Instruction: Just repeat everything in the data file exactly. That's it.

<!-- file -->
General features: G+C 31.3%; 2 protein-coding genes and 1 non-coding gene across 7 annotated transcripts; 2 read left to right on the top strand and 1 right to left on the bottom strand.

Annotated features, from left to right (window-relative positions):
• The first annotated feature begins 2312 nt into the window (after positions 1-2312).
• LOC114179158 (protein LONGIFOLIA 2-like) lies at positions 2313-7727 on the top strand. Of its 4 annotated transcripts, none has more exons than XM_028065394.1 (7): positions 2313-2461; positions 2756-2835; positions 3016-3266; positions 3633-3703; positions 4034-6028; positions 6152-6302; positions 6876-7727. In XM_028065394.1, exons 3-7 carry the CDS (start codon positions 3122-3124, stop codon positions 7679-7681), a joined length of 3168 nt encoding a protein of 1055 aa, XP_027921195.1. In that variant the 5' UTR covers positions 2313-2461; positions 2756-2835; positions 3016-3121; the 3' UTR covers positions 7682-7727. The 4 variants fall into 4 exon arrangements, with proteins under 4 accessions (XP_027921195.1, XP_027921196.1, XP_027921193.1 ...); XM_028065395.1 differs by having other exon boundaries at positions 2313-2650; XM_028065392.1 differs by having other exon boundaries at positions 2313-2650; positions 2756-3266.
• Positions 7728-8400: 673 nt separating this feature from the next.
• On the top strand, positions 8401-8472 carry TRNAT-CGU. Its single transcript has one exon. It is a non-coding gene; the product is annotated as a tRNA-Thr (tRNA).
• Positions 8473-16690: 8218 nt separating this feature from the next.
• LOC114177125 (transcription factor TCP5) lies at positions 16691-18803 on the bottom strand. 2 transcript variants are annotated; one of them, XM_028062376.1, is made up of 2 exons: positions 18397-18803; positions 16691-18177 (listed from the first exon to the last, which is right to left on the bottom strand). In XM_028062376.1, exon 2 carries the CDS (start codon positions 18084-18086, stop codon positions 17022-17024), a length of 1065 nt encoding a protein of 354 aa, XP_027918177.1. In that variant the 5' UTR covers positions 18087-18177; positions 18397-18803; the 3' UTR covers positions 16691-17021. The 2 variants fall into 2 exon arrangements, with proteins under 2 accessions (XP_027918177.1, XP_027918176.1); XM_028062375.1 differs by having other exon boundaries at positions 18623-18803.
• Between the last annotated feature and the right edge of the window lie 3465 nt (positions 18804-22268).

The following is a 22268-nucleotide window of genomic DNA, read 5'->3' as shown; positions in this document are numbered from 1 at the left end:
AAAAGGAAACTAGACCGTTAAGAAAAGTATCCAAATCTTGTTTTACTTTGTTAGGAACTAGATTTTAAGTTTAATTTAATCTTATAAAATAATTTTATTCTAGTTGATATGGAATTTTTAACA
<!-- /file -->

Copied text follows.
General features: G+C 31.3%; 2 protein-coding genes and 1 non-coding gene across 7 annotated transcripts; 2 read left to right on the top strand and 1 right to left on the bottom strand.

Annotated features, from left to right (window-relative positions):
• The first annotated feature begins 2312 nt into the window (after positions 1-2312).
• LOC114179158 (protein LONGIFOLIA 2-like) lies at positions 2313-7727 on the top strand. Of its 4 annotated transcripts, none has more exons than XM_028065394.1 (7): positions 2313-2461; positions 2756-2835; positions 3016-3266; positions 3633-3703; positions 4034-6028; positions 6152-6302; positions 6876-7727. In XM_028065394.1, exons 3-7 carry the CDS (start codon positions 3122-3124, stop codon positions 7679-7681), a joined length of 3168 nt encoding a protein of 1055 aa, XP_027921195.1. In that variant the 5' UTR covers positions 2313-2461; positions 2756-2835; positions 3016-3121; the 3' UTR covers positions 7682-7727. The 4 variants fall into 4 exon arrangements, with proteins under 4 accessions (XP_027921195.1, XP_027921196.1, XP_027921193.1 ...); XM_028065395.1 differs by having other exon boundaries at positions 2313-2650; XM_028065392.1 differs by having other exon boundaries at positions 2313-2650; positions 2756-3266.
• Positions 7728-8400: 673 nt separating this feature from the next.
• On the top strand, positions 8401-8472 carry TRNAT-CGU. Its single transcript has one exon. It is a non-coding gene; the product is annotated as a tRNA-Thr (tRNA).
• Positions 8473-16690: 8218 nt separating this feature from the next.
• LOC114177125 (transcription factor TCP5) lies at positions 16691-18803 on the bottom strand. 2 transcript variants are annotated; one of them, XM_028062376.1, is made up of 2 exons: positions 18397-18803; positions 16691-18177 (listed from the first exon to the last, which is right to left on the bottom strand). In XM_028062376.1, exon 2 carries the CDS (start codon positions 18084-18086, stop codon positions 17022-17024), a length of 1065 nt encoding a protein of 354 aa, XP_027918177.1. In that variant the 5' UTR covers positions 18087-18177; positions 18397-18803; the 3' UTR covers positions 16691-17021. The 2 variants fall into 2 exon arrangements, with proteins under 2 accessions (XP_027918177.1, XP_027918176.1); XM_028062375.1 differs by having other exon boundaries at positions 18623-18803.
• Between the last annotated feature and the right edge of the window lie 3465 nt (positions 18804-22268).

The following is a 22268-nucleotide window of genomic DNA, read 5'->3' as shown; positions in this document are numbered from 1 at the left end:
AAAAGGAAACTAGACCGTTAAGAAAAGTATCCAAATCTTGTTTTACTTTGTTAGGAACTAGATTTTAAGTTTAATTTAATCTTATAAAATAATTTTATTCTAGTTGATATGGAATTTTTAACA